Volume > Issue > Screwtape 2020

Screwtape 2020

GUEST COLUMN

By Michael Thomas Cibenko | June 2020
After earning a degree in English from the University of Montana, Michael Thomas Cibenko spent four years teaching English in rural Japan. He is currently working on a book based on the events of the 17th-century Shimabara Rebellion. He would like to express gratitude to his friend and former colleague, Dr. Jeffrey Bond, for introducing him to C.S. Lewis’s Screwtape Letters, a book that has had a profound impact on his life.

My Dear Wormwood,

I couldn’t help but notice your celebration over the current pandemic. After your abysmal failure with your first patient in the previous century, I expected a bit more cautious pessimism from you. Frankly, I didn’t think you deserved another chance. Lucky for you, there are some at Lower Command who predict the end times for humans may be drawing near, and we need every available tempter working overtime. While many of the humans are scurrying about trying to supply themselves with certain foodstuffs and paper products, we need to be about the business of hoarding souls.

Let me begin with some larger-scale items before moving on to the particulars of your own patient. Of course, all of us down here are ecstatic over the shuttering of their churches. To see the shepherds withholding essential nourishment from their own flock is indeed a delightful thing to behold — the foot soldiers of the Enemy being cut off from their vital lines of supply! This is, I admit, a feat we could not have pulled off on our own. We do not know whether this decision of the shepherds was made out of prudence or cowardice. In light of recent history, we’d like to believe it’s the latter, but our intelligence has not been able to ascertain for sure.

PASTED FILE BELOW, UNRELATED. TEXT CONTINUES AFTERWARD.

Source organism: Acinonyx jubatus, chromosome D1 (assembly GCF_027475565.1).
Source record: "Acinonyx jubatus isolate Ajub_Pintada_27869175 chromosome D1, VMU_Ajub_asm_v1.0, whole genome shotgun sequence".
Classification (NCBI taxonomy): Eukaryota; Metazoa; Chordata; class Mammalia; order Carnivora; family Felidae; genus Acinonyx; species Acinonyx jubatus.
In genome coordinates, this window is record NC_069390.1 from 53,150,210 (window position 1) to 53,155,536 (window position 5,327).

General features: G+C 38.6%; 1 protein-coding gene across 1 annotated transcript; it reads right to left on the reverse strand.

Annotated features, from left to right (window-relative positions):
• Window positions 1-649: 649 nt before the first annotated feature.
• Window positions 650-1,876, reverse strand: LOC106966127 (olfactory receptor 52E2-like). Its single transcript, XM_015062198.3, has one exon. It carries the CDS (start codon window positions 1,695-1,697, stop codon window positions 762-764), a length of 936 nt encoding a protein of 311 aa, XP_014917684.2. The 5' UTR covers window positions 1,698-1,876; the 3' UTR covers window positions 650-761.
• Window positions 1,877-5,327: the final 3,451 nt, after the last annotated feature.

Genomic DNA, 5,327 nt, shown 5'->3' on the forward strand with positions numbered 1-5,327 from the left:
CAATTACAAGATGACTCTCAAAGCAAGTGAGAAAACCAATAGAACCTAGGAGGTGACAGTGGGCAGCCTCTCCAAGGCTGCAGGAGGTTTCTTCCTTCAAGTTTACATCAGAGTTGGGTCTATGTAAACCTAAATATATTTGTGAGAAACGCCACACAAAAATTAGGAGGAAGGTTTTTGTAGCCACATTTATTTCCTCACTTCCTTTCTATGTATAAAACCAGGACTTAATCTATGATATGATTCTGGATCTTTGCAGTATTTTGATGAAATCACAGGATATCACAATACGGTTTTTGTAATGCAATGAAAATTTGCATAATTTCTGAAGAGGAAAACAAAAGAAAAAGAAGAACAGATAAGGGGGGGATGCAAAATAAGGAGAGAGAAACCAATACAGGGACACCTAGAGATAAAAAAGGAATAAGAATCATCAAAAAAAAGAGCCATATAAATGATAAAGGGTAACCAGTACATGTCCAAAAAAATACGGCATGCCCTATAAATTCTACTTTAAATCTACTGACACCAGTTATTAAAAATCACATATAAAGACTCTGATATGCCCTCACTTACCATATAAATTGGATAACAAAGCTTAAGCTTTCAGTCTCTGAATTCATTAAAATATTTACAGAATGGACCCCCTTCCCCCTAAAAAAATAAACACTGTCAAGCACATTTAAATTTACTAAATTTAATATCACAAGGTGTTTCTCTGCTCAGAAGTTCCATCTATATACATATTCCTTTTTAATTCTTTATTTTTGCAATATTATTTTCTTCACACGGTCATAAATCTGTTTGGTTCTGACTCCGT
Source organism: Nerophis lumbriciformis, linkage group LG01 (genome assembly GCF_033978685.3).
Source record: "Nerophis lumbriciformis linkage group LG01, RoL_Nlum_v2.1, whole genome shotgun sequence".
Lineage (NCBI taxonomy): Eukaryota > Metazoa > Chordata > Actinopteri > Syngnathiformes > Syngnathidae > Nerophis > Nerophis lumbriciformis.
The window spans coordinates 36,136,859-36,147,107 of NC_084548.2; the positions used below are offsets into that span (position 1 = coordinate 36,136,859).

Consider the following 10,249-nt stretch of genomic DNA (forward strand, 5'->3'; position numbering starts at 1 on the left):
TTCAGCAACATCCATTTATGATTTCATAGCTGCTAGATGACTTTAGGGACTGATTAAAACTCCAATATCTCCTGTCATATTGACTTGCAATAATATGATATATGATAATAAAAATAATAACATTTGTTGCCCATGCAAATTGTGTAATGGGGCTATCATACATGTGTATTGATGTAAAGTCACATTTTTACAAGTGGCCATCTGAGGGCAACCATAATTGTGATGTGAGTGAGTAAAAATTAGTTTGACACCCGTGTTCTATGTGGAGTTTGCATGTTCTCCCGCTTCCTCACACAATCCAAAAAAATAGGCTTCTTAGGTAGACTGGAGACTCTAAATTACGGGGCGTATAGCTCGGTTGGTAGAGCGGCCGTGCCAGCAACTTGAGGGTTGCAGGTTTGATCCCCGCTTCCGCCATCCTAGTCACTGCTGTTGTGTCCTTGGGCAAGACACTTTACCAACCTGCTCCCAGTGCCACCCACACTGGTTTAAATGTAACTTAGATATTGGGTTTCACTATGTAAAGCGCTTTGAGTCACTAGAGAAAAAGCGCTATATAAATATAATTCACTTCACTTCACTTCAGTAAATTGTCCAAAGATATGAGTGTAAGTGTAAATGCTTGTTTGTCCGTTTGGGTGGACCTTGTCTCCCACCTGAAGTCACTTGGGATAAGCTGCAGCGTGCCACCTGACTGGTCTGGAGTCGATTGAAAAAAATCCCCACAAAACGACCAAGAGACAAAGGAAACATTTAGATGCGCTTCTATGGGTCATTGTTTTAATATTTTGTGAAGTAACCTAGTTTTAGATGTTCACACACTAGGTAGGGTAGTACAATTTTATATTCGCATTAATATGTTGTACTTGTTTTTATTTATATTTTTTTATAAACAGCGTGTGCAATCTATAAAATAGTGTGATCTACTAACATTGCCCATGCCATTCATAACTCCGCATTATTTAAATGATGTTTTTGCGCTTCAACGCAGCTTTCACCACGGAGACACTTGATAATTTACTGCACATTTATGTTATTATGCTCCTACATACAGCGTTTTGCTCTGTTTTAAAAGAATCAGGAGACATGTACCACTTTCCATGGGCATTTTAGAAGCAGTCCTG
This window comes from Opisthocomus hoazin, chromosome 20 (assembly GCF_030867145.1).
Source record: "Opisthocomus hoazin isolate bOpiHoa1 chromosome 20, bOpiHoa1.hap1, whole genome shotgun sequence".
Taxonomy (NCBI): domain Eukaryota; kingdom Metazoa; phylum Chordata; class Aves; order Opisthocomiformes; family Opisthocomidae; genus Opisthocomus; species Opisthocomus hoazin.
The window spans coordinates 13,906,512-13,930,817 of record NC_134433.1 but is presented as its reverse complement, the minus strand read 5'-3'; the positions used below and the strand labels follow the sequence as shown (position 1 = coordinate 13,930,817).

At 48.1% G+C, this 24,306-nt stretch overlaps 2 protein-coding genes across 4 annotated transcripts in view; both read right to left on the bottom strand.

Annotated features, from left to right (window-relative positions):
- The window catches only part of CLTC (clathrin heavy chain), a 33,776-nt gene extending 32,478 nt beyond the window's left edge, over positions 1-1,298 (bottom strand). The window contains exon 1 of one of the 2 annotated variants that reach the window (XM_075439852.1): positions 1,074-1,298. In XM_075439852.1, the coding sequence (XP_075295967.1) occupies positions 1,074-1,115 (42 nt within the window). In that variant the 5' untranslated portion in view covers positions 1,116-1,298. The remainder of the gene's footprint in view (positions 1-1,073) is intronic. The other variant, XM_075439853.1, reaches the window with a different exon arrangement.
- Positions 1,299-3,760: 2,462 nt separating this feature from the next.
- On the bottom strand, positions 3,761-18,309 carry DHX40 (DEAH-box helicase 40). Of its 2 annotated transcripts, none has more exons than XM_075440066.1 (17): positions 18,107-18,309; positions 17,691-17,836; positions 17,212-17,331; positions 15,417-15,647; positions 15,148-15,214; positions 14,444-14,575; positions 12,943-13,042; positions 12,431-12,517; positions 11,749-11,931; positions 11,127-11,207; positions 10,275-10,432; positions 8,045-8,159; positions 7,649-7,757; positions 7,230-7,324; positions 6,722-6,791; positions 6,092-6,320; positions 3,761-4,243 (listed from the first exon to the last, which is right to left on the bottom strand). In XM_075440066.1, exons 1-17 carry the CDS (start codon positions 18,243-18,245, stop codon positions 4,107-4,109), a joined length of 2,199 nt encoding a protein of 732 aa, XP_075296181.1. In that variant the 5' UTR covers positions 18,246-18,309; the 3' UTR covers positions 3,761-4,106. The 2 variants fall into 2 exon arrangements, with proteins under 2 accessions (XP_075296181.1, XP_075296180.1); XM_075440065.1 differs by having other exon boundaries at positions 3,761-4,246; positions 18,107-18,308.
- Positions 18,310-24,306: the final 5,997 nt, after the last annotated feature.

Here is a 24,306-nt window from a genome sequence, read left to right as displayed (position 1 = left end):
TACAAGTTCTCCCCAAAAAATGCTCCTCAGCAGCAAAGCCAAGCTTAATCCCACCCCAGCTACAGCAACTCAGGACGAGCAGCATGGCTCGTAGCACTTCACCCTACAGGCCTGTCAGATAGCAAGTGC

While it’s true that the suspension of their sacraments will at least temporarily render the patients weaker, there is an inherent danger to us. With the deprivation of the food that only the Enemy can provide, the humans may become more acutely aware of their hunger and need for that eternal sustenance. One of their ancient Roman poets penned a phrase about the way in which “absence makes the heart grow fonder.” A sentimental cliché perhaps, but it seems to hold some water. The absence of the Enemy, at least in the form of His True Presence, may prompt the minds of patients across the globe to seek Him in other ways. And this is the point at which we must intervene.

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